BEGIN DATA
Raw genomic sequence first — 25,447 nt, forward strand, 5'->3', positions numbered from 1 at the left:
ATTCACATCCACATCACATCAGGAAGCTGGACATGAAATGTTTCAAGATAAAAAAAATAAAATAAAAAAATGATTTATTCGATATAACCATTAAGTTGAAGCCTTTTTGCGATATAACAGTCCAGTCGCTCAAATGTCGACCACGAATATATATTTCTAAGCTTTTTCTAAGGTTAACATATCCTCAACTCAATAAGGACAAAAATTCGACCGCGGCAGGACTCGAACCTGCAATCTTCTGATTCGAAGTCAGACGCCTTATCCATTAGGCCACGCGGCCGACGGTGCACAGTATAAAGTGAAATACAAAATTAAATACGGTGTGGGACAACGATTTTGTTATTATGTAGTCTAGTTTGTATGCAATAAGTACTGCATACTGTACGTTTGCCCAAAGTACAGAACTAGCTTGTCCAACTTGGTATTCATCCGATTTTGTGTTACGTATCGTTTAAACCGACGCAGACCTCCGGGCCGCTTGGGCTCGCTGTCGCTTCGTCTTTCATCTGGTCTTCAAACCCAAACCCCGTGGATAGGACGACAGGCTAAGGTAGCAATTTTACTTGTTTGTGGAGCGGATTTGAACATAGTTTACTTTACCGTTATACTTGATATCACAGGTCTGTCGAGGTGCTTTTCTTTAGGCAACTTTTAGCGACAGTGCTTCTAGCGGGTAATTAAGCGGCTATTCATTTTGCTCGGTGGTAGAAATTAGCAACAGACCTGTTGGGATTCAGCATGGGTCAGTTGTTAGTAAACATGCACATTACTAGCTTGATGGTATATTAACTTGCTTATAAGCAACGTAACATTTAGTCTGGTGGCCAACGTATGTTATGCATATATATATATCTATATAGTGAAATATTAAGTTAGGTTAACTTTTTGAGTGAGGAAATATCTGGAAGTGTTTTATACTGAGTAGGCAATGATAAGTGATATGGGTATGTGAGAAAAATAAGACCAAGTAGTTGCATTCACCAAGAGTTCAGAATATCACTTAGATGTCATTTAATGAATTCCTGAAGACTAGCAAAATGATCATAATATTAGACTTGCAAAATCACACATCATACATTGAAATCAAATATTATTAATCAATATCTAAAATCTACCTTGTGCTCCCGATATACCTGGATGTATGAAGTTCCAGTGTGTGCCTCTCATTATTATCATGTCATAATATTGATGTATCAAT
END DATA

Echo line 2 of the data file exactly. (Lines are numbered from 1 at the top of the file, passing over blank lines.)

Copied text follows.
ATTCACATCCACATCACATCAGGAAGCTGGACATGAAATGTTTCAAGATAAAAAAAATAAAATAAAAAAATGATTTATTCGATATAACCATTAAGTTGAAGCCTTTTTGCGATATAACAGTCCAGTCGCTCAAATGTCGACCACGAATATATATTTCTAAGCTTTTTCTAAGGTTAACATATCCTCAACTCAATAAGGACAAAAATTCGACCGCGGCAGGACTCGAACCTGCAATCTTCTGATTCGAAGTCAGACGCCTTATCCATTAGGCCACGCGGCCGACGGTGCACAGTATAAAGTGAAATACAAAATTAAATACGGTGTGGGACAACGATTTTGTTATTATGTAGTCTAGTTTGTATGCAATAAGTACTGCATACTGTACGTTTGCCCAAAGTACAGAACTAGCTTGTCCAACTTGGTATTCATCCGATTTTGTGTTACGTATCGTTTAAACCGACGCAGACCTCCGGGCCGCTTGGGCTCGCTGTCGCTTCGTCTTTCATCTGGTCTTCAAACCCAAACCCCGTGGATAGGACGACAGGCTAAGGTAGCAATTTTACTTGTTTGTGGAGCGGATTTGAACATAGTTTACTTTACCGTTATACTTGATATCACAGGTCTGTCGAGGTGCTTTTCTTTAGGCAACTTTTAGCGACAGTGCTTCTAGCGGGTAATTAAGCGGCTATTCATTTTGCTCGGTGGTAGAAATTAGCAACAGACCTGTTGGGATTCAGCATGGGTCAGTTGTTAGTAAACATGCACATTACTAGCTTGATGGTATATTAACTTGCTTATAAGCAACGTAACATTTAGTCTGGTGGCCAACGTATGTTATGCATATATATATATCTATATAGTGAAATATTAAGTTAGGTTAACTTTTTGAGTGAGGAAATATCTGGAAGTGTTTTATACTGAGTAGGCAATGATAAGTGATATGGGTATGTGAGAAAAATAAGACCAAGTAGTTGCATTCACCAAGAGTTCAGAATATCACTTAGATGTCATTTAATGAATTCCTGAAGACTAGCAAAATGATCATAATATTAGACTTGCAAAATCACACATCATACATTGAAATCAAATATTATTAATCAATATCTAAAATCTACCTTGTGCTCCCGATATACCTGGATGTATGAAGTTCCAGTGTGTGCCTCTCATTATTATCATGTCATAATATTGATGTATCAAT